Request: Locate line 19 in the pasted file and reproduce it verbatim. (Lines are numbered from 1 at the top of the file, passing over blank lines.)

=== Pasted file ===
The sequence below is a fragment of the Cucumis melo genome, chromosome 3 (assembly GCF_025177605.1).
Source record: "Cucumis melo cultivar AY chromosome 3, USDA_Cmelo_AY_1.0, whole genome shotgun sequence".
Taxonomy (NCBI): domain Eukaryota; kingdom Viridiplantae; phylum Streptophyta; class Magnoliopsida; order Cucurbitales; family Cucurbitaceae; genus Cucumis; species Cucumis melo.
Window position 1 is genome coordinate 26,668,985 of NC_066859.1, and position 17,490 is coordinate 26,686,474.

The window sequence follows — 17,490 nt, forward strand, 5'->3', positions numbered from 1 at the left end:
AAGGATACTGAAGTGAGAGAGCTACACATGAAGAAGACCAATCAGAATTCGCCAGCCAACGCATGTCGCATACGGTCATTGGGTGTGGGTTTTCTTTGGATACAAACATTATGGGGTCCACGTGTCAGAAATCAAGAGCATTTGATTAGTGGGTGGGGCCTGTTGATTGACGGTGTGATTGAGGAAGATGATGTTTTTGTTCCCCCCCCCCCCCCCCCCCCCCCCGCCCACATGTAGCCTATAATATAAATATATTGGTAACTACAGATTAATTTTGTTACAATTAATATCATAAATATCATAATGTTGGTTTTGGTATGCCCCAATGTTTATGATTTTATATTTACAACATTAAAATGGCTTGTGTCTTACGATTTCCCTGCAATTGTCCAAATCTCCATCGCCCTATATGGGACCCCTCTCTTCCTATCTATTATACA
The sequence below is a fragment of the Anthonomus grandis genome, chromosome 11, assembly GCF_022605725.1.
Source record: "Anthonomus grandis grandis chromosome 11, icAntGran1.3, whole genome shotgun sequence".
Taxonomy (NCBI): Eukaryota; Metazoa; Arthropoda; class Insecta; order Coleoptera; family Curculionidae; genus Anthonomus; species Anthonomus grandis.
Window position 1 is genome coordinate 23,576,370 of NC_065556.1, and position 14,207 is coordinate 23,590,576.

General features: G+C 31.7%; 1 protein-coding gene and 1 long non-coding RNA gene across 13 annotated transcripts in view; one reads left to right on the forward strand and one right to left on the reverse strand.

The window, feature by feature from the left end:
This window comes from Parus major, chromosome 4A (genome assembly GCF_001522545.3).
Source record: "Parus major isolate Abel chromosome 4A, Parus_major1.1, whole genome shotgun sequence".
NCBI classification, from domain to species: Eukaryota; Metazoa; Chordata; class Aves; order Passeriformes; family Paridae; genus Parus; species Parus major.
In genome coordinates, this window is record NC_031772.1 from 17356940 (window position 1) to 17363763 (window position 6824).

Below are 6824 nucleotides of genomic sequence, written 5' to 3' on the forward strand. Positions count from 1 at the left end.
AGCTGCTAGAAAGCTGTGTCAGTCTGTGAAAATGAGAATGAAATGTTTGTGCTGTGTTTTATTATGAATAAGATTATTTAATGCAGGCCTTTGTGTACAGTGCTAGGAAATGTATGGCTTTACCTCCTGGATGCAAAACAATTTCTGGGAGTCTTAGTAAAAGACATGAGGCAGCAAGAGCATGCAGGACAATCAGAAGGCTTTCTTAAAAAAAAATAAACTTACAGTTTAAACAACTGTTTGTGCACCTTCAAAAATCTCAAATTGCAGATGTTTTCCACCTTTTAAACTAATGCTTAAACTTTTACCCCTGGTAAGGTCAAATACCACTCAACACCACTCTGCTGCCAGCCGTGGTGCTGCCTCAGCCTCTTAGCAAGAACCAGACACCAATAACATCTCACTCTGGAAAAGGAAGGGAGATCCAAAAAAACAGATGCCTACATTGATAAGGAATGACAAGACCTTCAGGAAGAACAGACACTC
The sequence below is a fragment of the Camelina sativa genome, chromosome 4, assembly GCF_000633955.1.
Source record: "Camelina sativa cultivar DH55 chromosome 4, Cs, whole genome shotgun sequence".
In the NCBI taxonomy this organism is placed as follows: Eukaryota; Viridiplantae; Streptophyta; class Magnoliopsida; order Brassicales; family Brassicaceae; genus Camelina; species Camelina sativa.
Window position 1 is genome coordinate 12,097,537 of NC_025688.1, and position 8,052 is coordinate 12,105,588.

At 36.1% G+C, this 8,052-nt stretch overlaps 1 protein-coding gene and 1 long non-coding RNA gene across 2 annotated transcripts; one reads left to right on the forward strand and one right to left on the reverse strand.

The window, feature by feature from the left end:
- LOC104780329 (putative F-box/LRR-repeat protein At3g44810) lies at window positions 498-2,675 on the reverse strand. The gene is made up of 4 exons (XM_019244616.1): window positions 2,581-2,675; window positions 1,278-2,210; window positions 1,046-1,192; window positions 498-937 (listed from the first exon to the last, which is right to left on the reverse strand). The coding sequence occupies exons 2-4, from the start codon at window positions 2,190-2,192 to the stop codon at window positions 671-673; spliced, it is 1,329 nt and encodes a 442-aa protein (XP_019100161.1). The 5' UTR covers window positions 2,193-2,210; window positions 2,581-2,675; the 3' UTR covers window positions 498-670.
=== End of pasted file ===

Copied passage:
The sequence below is a fragment of the Camelina sativa genome, chromosome 4, assembly GCF_000633955.1.